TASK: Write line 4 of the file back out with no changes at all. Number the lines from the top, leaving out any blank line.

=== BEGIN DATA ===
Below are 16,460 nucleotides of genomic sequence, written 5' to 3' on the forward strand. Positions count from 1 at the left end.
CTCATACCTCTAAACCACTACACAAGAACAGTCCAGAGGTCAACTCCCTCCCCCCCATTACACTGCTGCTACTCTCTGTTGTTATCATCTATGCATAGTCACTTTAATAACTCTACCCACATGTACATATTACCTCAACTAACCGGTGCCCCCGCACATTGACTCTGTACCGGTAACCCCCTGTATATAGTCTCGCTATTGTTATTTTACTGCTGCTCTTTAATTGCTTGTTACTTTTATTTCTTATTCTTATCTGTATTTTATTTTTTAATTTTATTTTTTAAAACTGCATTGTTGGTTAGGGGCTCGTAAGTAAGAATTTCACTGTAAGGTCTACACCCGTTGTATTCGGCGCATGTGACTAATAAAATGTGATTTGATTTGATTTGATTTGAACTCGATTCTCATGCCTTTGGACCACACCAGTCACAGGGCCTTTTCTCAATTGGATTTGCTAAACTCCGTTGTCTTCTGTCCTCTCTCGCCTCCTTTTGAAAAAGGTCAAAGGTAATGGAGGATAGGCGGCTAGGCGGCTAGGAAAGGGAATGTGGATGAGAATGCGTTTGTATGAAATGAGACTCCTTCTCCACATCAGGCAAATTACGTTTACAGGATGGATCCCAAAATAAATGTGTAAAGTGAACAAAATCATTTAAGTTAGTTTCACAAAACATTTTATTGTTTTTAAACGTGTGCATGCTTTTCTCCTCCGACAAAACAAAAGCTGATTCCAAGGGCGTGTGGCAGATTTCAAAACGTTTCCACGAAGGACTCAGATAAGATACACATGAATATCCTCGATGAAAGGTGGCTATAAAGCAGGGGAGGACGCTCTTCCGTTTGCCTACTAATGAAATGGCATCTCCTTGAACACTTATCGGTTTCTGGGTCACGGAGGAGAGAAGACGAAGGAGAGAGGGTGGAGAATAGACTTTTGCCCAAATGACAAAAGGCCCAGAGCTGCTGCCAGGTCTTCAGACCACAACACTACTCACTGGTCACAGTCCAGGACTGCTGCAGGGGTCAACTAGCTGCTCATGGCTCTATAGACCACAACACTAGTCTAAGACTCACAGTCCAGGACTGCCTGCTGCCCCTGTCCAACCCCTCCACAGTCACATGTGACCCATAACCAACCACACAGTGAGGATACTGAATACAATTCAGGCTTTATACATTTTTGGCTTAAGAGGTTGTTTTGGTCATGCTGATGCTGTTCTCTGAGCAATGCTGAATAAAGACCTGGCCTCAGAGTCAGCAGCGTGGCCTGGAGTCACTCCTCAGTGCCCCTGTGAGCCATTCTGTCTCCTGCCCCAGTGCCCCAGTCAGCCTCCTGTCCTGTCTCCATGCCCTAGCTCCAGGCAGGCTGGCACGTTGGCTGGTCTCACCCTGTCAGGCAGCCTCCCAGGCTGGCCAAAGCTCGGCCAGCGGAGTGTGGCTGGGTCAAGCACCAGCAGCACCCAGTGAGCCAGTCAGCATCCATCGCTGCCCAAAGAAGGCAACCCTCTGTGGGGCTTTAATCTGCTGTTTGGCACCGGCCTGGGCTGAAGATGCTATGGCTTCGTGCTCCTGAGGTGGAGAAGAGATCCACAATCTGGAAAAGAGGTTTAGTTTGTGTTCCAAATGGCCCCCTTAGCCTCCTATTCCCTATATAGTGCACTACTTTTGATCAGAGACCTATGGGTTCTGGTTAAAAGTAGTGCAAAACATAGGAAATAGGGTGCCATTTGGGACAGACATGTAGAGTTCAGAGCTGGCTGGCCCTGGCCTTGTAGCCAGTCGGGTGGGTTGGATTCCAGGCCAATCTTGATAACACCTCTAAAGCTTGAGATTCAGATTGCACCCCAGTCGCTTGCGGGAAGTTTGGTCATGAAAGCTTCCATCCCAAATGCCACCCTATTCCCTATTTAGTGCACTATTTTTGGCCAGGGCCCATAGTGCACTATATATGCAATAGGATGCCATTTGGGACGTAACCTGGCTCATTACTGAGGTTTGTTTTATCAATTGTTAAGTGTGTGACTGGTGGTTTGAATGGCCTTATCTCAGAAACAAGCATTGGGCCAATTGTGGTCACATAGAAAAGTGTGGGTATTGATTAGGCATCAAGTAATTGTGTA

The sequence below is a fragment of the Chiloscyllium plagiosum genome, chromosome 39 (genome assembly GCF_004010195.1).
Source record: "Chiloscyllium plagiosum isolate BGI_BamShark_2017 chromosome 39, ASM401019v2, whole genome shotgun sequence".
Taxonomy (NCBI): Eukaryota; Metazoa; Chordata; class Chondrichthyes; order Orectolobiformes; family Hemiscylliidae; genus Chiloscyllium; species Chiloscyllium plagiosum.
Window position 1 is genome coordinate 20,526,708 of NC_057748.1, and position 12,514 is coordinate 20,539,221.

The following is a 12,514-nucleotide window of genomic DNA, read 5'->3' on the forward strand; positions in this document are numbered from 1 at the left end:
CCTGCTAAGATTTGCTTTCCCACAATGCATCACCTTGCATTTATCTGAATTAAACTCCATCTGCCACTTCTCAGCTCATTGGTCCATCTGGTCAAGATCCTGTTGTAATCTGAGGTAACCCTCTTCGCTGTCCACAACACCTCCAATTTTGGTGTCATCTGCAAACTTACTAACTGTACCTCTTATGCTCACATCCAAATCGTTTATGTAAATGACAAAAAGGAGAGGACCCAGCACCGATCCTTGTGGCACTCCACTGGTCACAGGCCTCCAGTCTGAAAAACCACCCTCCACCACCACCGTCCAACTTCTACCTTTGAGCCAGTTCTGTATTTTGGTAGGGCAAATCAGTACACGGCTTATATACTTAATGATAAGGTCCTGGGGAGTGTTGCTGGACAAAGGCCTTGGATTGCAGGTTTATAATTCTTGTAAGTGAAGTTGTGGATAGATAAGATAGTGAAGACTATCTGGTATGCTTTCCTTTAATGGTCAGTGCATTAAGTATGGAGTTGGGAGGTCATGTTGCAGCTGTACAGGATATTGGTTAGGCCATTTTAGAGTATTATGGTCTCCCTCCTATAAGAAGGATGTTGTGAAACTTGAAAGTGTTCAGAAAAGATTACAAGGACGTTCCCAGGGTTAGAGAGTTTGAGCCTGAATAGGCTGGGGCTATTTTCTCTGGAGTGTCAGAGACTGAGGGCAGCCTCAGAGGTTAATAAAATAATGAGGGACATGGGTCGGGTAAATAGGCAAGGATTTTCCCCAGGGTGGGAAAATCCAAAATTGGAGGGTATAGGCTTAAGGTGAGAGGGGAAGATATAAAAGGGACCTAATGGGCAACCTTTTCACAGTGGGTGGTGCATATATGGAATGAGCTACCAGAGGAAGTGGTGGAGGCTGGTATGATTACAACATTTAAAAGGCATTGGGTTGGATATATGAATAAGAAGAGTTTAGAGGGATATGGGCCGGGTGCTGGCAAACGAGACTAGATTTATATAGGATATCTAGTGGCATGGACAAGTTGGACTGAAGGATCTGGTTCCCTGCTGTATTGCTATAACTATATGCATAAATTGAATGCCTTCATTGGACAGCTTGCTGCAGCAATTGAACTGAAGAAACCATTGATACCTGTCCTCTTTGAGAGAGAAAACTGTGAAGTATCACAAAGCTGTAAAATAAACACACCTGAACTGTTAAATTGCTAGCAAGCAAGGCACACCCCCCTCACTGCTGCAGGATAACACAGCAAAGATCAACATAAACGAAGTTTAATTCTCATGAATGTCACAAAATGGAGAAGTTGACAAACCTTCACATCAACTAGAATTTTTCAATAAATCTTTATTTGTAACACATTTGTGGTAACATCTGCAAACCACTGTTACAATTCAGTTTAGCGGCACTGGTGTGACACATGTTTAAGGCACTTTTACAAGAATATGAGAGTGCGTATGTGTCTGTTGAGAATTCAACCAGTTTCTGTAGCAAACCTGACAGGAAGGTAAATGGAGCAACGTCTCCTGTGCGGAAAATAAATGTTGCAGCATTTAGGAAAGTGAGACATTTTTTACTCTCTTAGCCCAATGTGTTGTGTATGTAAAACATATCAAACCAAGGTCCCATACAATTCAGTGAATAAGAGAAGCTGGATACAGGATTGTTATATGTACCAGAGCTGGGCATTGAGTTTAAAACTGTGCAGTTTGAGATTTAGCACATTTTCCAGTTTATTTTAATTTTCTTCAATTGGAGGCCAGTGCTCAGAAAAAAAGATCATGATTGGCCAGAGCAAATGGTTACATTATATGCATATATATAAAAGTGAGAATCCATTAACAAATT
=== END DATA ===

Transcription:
Source record: "Chiloscyllium plagiosum isolate BGI_BamShark_2017 chromosome 39, ASM401019v2, whole genome shotgun sequence".